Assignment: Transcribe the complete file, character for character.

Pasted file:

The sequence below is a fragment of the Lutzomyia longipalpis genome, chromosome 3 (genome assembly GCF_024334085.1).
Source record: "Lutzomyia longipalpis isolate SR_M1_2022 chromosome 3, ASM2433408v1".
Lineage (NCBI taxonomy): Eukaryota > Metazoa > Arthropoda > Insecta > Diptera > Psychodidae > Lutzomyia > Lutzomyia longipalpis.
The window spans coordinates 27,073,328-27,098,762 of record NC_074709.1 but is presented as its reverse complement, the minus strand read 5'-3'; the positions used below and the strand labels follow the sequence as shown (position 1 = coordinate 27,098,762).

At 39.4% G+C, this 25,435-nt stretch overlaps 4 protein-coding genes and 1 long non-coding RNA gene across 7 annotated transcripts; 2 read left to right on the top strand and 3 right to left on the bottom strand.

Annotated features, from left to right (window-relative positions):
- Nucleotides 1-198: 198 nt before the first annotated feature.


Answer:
The sequence below is a fragment of the Lutzomyia longipalpis genome, chromosome 3 (genome assembly GCF_024334085.1).
Source record: "Lutzomyia longipalpis isolate SR_M1_2022 chromosome 3, ASM2433408v1".
Lineage (NCBI taxonomy): Eukaryota > Metazoa > Arthropoda > Insecta > Diptera > Psychodidae > Lutzomyia > Lutzomyia longipalpis.
The window spans coordinates 27,073,328-27,098,762 of record NC_074709.1 but is presented as its reverse complement, the minus strand read 5'-3'; the positions used below and the strand labels follow the sequence as shown (position 1 = coordinate 27,098,762).

At 39.4% G+C, this 25,435-nt stretch overlaps 4 protein-coding genes and 1 long non-coding RNA gene across 7 annotated transcripts; 2 read left to right on the top strand and 3 right to left on the bottom strand.

Annotated features, from left to right (window-relative positions):
- Nucleotides 1-198: 198 nt before the first annotated feature.